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Something wicked this way comes ...

By Somerset Guardian  |  Posted: November 01, 2012

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Frome Drama Club's November production, Macbeth, is a tale of prophecy, deception, love and, of course, murder

Macbeth is the story of three witches, a couple who are deeply in love, and the corruption that prophecy and ambition can work havoc on the most honourable of people.

Frome Drama Club's November production of Shakespeare's sinister tragedy sees Calum Grant return to directing for the club, and he is keen to point out that this will not be a historically traditional production.

"I have always loved the change in the character of Macbeth", says Calum. "At the start of the play he is described as a mighty warrior, a man who is highly honoured within the court of King Duncan, and he clearly has a loving relationship with his wife. From this starting point he has to become a murderer – a killer of family, friends and loved ones."

It is the witches in the story that tip Macbeth over the edge, through their prophecies and it is the relationship between both Macbeth and the witches that Calum was keen to emphasise.

"I wanted to make the witches a much larger influence on the world that Macbeth inhabits," he says.

"To do this we have made the witches the servants within Macbeth's household. This allows them to be a constant presence but it also posed the problem of when to set the play.

"It needs to start with a war, but also I wanted a time where the upstairs/downstairs division was still strong; in that way the witches could still move invisibly through the household when disguised as servants."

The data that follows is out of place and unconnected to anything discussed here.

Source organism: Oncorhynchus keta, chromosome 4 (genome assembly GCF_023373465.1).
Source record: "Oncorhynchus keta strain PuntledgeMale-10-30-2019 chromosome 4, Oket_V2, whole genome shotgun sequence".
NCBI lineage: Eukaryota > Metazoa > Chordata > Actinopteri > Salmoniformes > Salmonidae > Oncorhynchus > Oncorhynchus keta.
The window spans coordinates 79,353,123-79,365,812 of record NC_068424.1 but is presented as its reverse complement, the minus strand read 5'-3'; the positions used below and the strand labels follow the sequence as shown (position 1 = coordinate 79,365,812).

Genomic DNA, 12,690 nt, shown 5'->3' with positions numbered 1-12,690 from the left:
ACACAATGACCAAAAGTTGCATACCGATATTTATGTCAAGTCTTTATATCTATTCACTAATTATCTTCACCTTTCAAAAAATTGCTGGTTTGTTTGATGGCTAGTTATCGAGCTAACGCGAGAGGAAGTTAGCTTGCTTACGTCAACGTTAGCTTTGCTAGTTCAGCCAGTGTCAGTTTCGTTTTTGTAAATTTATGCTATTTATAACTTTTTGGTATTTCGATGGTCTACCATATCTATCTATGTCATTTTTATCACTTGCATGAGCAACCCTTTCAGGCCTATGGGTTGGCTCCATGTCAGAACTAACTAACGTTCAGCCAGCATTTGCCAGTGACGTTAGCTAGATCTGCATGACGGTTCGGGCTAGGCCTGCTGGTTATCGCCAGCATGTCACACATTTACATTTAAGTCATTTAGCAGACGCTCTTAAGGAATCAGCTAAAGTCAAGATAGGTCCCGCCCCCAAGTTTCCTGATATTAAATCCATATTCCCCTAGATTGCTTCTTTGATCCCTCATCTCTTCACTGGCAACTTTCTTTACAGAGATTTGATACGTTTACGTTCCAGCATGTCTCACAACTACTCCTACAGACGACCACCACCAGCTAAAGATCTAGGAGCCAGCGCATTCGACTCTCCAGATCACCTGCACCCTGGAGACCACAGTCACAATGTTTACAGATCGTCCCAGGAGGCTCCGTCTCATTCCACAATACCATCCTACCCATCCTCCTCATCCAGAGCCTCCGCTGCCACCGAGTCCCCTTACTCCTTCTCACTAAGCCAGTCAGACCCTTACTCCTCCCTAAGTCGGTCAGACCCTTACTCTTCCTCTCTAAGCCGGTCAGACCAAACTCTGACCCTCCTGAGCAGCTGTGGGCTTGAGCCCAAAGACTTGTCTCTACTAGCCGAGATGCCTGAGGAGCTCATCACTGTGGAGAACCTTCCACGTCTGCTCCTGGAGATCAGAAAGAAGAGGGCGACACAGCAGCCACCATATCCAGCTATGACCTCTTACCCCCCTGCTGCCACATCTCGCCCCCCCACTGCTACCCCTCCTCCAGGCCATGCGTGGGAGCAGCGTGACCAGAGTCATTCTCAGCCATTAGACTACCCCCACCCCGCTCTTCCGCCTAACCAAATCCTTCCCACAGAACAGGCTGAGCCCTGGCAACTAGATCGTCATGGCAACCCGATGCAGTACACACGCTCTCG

This led Calum to setting the play in the years directly after the First World War although the opening action begins in the horrors of the trenches with Macbeth earning honour in battle before his prophetic encounter with the witches.

He returns a hero to a fictional Scotland in which Duncan is still King and where Macbeth and Lady Macbeth can begin to plot their ascent to the throne.

Playing Macbeth is newcomer to the club, Andrew Morrison, who appeared recently as Benedick in the Bradfordian's production of Much Ado About Nothing. Andrew is joined by Ellen Kirkman, another newcomer to the club though not to Frome audiences, who plays Lady Macbeth, whilst our trio of witches are played by Frome Drama Club favourites Alan Burgess, Aynsley Minty and Kara Horler. Calum's final words are on his three weird sisters: "Some people might be surprised that we have two male witches and one female one.

"However, I wanted three people who would make a real contrast on stage. Each actor brings something unique to their particular brand of evil and I truly believe that our witches are really disturbing creations in their own way. I can't wait for the rest of Frome to get a chance to see what I am enjoying in every rehearsal, which is a fantastic ensemble cast!"

Macbeth is at Frome's Merlin Theatre from November 22 to November 24. For tickets call 01373 465949.

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